For example, I am a plebian consumer, and I will never use any of these features listed for this new version. If Microsoft were forced to offer the same code to all, and they had the very same revenue requirement, then they are forced to charge me a higher price, so that this power user can pay the same rate, then I subsidized the power user. How does this benefit me? If by some magic you could force Microsoft to offer all these features and charge the same as what they are charging now, then the benefit goes to only the power user, at Microsoft’s expense (but more bloat, and more crashes for all other windows users, or Microsoft, to manage, perhaps). So, in practice this just turns into a campaign by people who want highly specialized software developed at great cost either for free incremental cost to themselves, or subsidized by others for themselves. So you would be right if you said it is "anti-small group of consumers" in the sense that hey, its a dog eat dog world, if I can force the software provider to work for free then, good for me, bad for them, and vice versa. But trying to claim the mantle for all consumers seems like force multiplication.

What am I getting wrong here?

Imagine Tesla made a car in two versions, the Y1 and Z1, with the exact same hardware. The Z1 costs $200k and can accelerate 0-60 in 3 seconds, the Y1 costs $175k and takes 4 seconds. But the only difference is the software. That is anti-consumer.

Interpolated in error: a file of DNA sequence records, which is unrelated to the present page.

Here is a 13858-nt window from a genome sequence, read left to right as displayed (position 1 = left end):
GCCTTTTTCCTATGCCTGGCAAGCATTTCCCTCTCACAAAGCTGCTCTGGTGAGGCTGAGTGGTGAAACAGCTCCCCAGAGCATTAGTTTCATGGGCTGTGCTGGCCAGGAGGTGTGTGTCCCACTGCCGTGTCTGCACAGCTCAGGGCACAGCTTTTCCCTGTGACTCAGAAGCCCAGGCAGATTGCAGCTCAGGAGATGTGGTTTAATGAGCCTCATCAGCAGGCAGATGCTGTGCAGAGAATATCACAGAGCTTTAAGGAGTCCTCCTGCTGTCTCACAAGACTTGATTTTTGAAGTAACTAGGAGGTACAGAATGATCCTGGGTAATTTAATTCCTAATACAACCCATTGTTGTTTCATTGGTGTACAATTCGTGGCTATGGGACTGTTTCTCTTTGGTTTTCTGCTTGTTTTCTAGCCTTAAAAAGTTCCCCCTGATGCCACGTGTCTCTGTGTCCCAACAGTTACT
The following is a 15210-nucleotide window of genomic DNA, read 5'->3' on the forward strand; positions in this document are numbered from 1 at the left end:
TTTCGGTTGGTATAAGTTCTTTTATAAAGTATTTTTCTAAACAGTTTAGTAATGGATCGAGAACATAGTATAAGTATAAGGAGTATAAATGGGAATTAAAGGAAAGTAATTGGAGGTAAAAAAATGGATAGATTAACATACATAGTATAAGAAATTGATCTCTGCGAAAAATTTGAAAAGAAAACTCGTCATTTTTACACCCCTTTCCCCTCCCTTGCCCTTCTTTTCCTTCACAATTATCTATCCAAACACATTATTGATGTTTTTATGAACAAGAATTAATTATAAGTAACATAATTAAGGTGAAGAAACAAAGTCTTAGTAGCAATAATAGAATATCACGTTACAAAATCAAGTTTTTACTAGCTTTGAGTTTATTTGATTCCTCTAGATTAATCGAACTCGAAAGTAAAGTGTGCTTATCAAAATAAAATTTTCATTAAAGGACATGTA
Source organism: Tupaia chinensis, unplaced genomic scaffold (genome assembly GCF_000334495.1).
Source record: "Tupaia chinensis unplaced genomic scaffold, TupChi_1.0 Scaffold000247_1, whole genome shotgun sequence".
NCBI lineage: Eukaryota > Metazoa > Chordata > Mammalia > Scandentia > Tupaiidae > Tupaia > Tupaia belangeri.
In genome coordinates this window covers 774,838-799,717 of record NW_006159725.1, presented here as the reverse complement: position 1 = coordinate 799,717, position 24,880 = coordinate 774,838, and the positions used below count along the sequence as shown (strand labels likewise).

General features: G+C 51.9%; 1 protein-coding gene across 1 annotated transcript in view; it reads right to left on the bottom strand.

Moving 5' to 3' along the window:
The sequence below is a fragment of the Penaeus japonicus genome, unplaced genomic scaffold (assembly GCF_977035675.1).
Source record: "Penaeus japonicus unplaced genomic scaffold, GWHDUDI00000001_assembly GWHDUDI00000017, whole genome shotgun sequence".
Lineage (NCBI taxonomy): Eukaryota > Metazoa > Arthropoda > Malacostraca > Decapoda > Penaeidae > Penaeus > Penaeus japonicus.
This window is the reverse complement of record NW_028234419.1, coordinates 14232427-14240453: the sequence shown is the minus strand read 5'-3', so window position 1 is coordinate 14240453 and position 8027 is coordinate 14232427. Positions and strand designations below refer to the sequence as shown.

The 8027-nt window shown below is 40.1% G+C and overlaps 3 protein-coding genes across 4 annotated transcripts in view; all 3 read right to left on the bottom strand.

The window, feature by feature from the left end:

You do realize they did exactly this, right?

Why should a Windows Home user pay for (and therefore fund) advanced features he will never use?

It’s not just market segmentation for the sake of revenue – it’s also segmentation to isolate ongoing R&D and support costs.

I think you’ve confused anti-consumer with anti-communist

I’m doubtful this sku will ever be known/marketed to the general consumer at all. Few outside of the power user techie / enterprise circles will ever even know this exists.

This SKU runs quad socket monster workstations. Microsoft limits socket count to ensure people don’t use Windows 10 Pro as a datacenter server. A quad socket Windows Server SKU will cost like $8,000. That $8,000 though lets you run infinite copies of Windows virtualized on itself. Virtualized copies of Windows aren’t that useful to a Workstation so this will be a middle ground that probably offers 0 Virtual Machine licenses but lets you run on Server Class hardware.